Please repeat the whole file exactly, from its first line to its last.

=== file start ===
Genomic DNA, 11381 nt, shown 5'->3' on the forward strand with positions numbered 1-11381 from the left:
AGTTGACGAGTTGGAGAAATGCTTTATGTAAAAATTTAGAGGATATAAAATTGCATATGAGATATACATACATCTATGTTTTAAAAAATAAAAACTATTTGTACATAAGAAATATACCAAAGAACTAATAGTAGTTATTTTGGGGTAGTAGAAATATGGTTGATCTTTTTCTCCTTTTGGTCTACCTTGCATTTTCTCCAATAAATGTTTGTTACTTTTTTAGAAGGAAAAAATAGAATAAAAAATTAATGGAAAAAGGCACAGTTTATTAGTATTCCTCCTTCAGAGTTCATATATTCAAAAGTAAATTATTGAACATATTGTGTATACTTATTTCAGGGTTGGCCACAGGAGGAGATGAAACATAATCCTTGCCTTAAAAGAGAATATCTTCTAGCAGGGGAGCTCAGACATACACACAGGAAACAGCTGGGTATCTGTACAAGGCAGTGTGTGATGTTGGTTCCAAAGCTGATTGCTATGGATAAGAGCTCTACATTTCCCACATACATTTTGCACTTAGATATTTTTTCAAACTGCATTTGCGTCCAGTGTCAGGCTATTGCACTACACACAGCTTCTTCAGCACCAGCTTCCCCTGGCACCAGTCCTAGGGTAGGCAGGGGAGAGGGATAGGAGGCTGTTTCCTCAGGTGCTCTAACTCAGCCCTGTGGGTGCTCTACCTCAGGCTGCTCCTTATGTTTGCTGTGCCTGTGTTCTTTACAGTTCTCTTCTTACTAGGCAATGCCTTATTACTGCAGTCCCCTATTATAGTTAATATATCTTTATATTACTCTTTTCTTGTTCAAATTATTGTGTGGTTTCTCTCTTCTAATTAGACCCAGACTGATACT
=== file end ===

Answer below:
Genomic DNA, 11381 nt, shown 5'->3' on the forward strand with positions numbered 1-11381 from the left:
AGTTGACGAGTTGGAGAAATGCTTTATGTAAAAATTTAGAGGATATAAAATTGCATATGAGATATACATACATCTATGTTTTAAAAAATAAAAACTATTTGTACATAAGAAATATACCAAAGAACTAATAGTAGTTATTTTGGGGTAGTAGAAATATGGTTGATCTTTTTCTCCTTTTGGTCTACCTTGCATTTTCTCCAATAAATGTTTGTTACTTTTTTAGAAGGAAAAAATAGAATAAAAAATTAATGGAAAAAGGCACAGTTTATTAGTATTCCTCCTTCAGAGTTCATATATTCAAAAGTAAATTATTGAACATATTGTGTATACTTATTTCAGGGTTGGCCACAGGAGGAGATGAAACATAATCCTTGCCTTAAAAGAGAATATCTTCTAGCAGGGGAGCTCAGACATACACACAGGAAACAGCTGGGTATCTGTACAAGGCAGTGTGTGATGTTGGTTCCAAAGCTGATTGCTATGGATAAGAGCTCTACATTTCCCACATACATTTTGCACTTAGATATTTTTTCAAACTGCATTTGCGTCCAGTGTCAGGCTATTGCACTACACACAGCTTCTTCAGCACCAGCTTCCCCTGGCACCAGTCCTAGGGTAGGCAGGGGAGAGGGATAGGAGGCTGTTTCCTCAGGTGCTCTAACTCAGCCCTGTGGGTGCTCTACCTCAGGCTGCTCCTTATGTTTGCTGTGCCTGTGTTCTTTACAGTTCTCTTCTTACTAGGCAATGCCTTATTACTGCAGTCCCCTATTATAGTTAATATATCTTTATATTACTCTTTTCTTGTTCAAATTATTGTGTGGTTTCTCTCTTCTAATTAGACCCAGACTGATACT